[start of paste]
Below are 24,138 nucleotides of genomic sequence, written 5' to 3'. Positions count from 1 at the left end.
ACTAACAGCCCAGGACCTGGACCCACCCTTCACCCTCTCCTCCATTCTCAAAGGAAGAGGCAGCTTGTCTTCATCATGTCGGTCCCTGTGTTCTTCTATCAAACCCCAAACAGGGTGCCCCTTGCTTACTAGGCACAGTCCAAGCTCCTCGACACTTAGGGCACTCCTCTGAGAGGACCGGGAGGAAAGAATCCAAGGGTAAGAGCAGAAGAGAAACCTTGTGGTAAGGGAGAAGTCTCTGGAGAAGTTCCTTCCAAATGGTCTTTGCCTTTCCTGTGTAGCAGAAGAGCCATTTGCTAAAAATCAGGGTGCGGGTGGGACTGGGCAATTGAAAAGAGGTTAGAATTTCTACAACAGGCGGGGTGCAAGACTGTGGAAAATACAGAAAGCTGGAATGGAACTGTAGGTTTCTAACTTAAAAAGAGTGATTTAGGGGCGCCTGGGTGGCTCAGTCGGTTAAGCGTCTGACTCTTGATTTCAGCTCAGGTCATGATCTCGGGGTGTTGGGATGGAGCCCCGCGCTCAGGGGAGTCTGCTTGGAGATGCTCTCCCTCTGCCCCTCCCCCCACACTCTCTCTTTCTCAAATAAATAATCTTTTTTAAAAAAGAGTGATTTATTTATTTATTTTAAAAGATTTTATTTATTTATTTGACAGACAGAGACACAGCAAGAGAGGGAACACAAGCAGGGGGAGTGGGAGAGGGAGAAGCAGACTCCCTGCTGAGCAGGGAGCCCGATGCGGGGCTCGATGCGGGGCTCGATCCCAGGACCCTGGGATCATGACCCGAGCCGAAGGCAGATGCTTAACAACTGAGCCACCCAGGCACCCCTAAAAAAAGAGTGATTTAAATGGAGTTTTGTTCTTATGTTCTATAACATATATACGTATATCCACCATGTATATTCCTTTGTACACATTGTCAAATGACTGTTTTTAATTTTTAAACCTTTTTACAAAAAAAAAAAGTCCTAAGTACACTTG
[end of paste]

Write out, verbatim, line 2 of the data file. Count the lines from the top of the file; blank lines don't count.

ACTAACAGCCCAGGACCTGGACCCACCCTTCACCCTCTCCTCCATTCTCAAAGGAAGAGGCAGCTTGTCTTCATCATGTCGGTCCCTGTGTTCTTCTATCAAACCCCAAACAGGGTGCCCCTTGCTTACTAGGCACAGTCCAAGCTCCTCGACACTTAGGGCACTCCTCTGAGAGGACCGGGAGGAAAGAATCCAAGGGTAAGAGCAGAAGAGAAACCTTGTGGTAAGGGAGAAGTCTCTGGAGAAGTTCCTTCCAAATGGTCTTTGCCTTTCCTGTGTAGCAGAAGAGCCATTTGCTAAAAATCAGGGTGCGGGTGGGACTGGGCAATTGAAAAGAGGTTAGAATTTCTACAACAGGCGGGGTGCAAGACTGTGGAAAATACAGAAAGCTGGAATGGAACTGTAGGTTTCTAACTTAAAAAGAGTGATTTAGGGGCGCCTGGGTGGCTCAGTCGGTTAAGCGTCTGACTCTTGATTTCAGCTCAGGTCATGATCTCGGGGTGTTGGGATGGAGCCCCGCGCTCAGGGGAGTCTGCTTGGAGATGCTCTCCCTCTGCCCCTCCCCCCACACTCTCTCTTTCTCAAATAAATAATCTTTTTTAAAAAAGAGTGATTTATTTATTTATTTTAAAAGATTTTATTTATTTATTTGACAGACAGAGACACAGCAAGAGAGGGAACACAAGCAGGGGGAGTGGGAGAGGGAGAAGCAGACTCCCTGCTGAGCAGGGAGCCCGATGCGGGGCTCGATGCGGGGCTCGATCCCAGGACCCTGGGATCATGACCCGAGCCGAAGGCAGATGCTTAACAACTGAGCCACCCAGGCACCCCTAAAAAAAGAGTGATTTAAATGGAGTTTTGTTCTTATGTTCTATAACATATATACGTATATCCACCATGTATATTCCTTTGTACACATTGTCAAATGACTGTTTTTAATTTTTAAACCTTTTTACAAAAAAAAAAAGTCCTAAGTACACTTG